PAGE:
Like other SSRI antidepressants, sertraline has few long-term side effects besides dependence. About 1 percent of patients who took sertraline had signs of mild liver abnormalities, so the medication may exacerbate pre-existing liver damage or related health problems. SSRIs can also increase the risk of heart conditions if a problem existed already, but they have not been linked as the cause of heart conditions.
Sertraline and Addiction
Since sertraline changes brain chemistry, the medication can lead to physical dependence. Although dependence is sometimes associated with addiction, the two are not the same; addiction involves compulsive ingestion of intoxicating substances, specifically to experience a euphoric effect. Dependence occurs when the body needs the presence of a specific substance to reach equilibrium. People who struggle with addiction often develop a physical dependence on the substance but also increase their dose over time to continue to experience euphoria. Since SSRIs do not act quickly on brain chemistry, they do not induce a sensation of being high, so they are less likely to become the target of abuse.
People who struggle with substance abuse, including polydrug abuse, may attempt to abuse sertraline. However, it is unlikely to trigger addiction in peoplewho do not have a personal history of substance abuse already.
Stopping Use of Sertraline
Sertraline can lead to physical dependence, which in turn can cause withdrawal symptoms if the person suddenly quits taking their medication. Withdrawal symptoms include:
- Rebound anxiety or depression
- Mood swings and irritability
- Loss of coordination or balance
- Feeling electric shocks in the body or brain
- Flu-like symptoms
- Vomiting, nausea, and stomach trouble
- Tremors or shaking
- Muscle spasms
It is possible to overdose on sertraline. This typically occurs if a person takes too much sertraline, or mixes sertraline with other antidepressants, particularly more potent antidepressants like tricyclics or MAO inhibitors. This can cause a condition called serotonin syndrome, in which the brain has too much available serotonin, and neurons fire rapidly. This can cause dangerously elevated mood, bordering on mania, along with other dangerous symptoms.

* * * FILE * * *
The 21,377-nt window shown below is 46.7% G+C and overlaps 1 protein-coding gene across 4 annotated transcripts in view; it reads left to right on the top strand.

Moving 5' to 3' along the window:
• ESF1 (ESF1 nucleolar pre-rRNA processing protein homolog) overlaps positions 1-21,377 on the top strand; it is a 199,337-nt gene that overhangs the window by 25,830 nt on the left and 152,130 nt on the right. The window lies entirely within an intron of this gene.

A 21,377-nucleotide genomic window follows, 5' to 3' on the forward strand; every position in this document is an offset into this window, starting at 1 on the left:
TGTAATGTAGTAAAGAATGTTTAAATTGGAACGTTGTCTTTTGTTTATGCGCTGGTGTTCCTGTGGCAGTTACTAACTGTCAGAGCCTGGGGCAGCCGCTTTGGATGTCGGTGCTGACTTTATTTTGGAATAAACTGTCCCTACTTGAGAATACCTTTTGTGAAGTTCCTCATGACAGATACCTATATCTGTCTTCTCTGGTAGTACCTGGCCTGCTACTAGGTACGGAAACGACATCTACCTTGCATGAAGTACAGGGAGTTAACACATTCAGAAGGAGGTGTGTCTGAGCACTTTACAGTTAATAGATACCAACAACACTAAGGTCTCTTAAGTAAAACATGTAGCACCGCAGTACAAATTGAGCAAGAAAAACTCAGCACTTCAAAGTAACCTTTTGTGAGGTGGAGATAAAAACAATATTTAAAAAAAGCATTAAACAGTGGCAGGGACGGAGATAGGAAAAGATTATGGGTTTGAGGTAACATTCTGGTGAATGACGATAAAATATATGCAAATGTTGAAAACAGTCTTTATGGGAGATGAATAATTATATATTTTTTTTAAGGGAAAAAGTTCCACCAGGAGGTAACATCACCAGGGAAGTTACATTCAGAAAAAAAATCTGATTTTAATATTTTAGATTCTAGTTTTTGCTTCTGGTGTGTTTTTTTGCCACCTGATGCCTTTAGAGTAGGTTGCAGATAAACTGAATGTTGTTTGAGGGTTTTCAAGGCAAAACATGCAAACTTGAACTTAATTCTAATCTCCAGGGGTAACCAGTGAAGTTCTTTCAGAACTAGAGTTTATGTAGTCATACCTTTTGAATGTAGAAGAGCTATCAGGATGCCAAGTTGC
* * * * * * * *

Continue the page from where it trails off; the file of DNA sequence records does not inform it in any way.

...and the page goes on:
Sertraline overdose symptoms include:
- Rapid or irregular heartbeat
- High blood pressure
- Loss of consciousness
- Severe dizziness
- Muscle twitches or twinges
- High fever
- Nausea and vomiting
- Extreme agitation or restlessness
Alternatives to Sertraline
If sertraline is not effective in treating depression or another condition, another SSRI may work better. This class of medications is considered among the best options for treating mood disorders, when combined with appropriate therapy. However, SSRIs or other antidepressants may not work for everyone.
Unfortunately, there are not many medications that are alternatives to antidepressants in general. If panic or anxiety is part of the depression or other mental health condition, another psychiatric medication, like benzodiazepines, may be a short-term treatment when symptoms increase. However, benzodiazepines are very habit-forming, since they act on the brain in a similar way as alcohol and should not be taken longer than two weeks.
Additionally, psychiatric medications, including sertraline, should not be taken as the sole treatment for a mood disorder. A person struggling with depression or anxiety needs to focus on therapy, and they may find that therapy alone is effective, compared to a combination of therapy and medication.
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Using Sertraline or Zoloft in Addiction Treatment
Since sertraline or Zoloft is an effective mood-stabilizing medication, it may be prescribed to some people who struggle with co-occurring disorders to manage their depression or anxiety and prevent relapse into substance abuse. Some SSRI medications are occasionally used in the long-term treatment of alcohol use disorder, but sertraline has not been indicated as effective in this application. The medication has also been tested as a potential treatment to help people struggling with methamphetamine abuse, but it was not effective.
Although sertraline may not have specific applications in the rehabilitation process, it may be a useful tool, alongside therapy, to manage mood on a long-term basis and reduce cravings or the potential for relapse in people whose mood disorders led them to struggle with substance abuse problems. Sertraline or Zoloft by itself is not an effective treatment for addiction, but it can be one of many tools used in the process of recovery.